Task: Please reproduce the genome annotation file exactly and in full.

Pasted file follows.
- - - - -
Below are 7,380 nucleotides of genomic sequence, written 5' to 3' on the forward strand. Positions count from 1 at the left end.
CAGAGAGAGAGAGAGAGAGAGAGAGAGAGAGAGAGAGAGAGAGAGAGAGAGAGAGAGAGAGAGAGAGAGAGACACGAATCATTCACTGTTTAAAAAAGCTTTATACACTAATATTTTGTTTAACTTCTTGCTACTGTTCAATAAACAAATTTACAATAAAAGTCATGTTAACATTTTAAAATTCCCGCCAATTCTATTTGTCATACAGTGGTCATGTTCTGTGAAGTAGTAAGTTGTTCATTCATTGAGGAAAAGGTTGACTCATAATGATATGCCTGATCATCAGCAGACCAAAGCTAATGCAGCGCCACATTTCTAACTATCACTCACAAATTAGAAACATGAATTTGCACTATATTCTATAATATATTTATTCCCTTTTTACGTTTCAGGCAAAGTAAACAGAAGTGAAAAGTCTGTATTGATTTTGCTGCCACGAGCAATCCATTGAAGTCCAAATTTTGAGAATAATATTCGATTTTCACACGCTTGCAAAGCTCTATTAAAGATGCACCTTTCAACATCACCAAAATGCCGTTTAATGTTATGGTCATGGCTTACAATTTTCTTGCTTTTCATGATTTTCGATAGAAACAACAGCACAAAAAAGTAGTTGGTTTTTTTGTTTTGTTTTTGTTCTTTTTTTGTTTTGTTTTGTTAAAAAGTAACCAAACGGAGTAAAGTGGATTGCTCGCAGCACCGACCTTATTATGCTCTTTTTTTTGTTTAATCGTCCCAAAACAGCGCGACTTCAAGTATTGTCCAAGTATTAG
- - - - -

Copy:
Below are 7,380 nucleotides of genomic sequence, written 5' to 3' on the forward strand. Positions count from 1 at the left end.
CAGAGAGAGAGAGAGAGAGAGAGAGAGAGAGAGAGAGAGAGAGAGAGAGAGAGAGAGAGAGAGAGAGAGAGACACGAATCATTCACTGTTTAAAAAAGCTTTATACACTAATATTTTGTTTAACTTCTTGCTACTGTTCAATAAACAAATTTACAATAAAAGTCATGTTAACATTTTAAAATTCCCGCCAATTCTATTTGTCATACAGTGGTCATGTTCTGTGAAGTAGTAAGTTGTTCATTCATTGAGGAAAAGGTTGACTCATAATGATATGCCTGATCATCAGCAGACCAAAGCTAATGCAGCGCCACATTTCTAACTATCACTCACAAATTAGAAACATGAATTTGCACTATATTCTATAATATATTTATTCCCTTTTTACGTTTCAGGCAAAGTAAACAGAAGTGAAAAGTCTGTATTGATTTTGCTGCCACGAGCAATCCATTGAAGTCCAAATTTTGAGAATAATATTCGATTTTCACACGCTTGCAAAGCTCTATTAAAGATGCACCTTTCAACATCACCAAAATGCCGTTTAATGTTATGGTCATGGCTTACAATTTTCTTGCTTTTCATGATTTTCGATAGAAACAACAGCACAAAAAAGTAGTTGGTTTTTTTGTTTTGTTTTTGTTCTTTTTTTGTTTTGTTTTGTTAAAAAGTAACCAAACGGAGTAAAGTGGATTGCTCGCAGCACCGACCTTATTATGCTCTTTTTTTTGTTTAATCGTCCCAAAACAGCGCGACTTCAAGTATTGTCCAAGTATTAG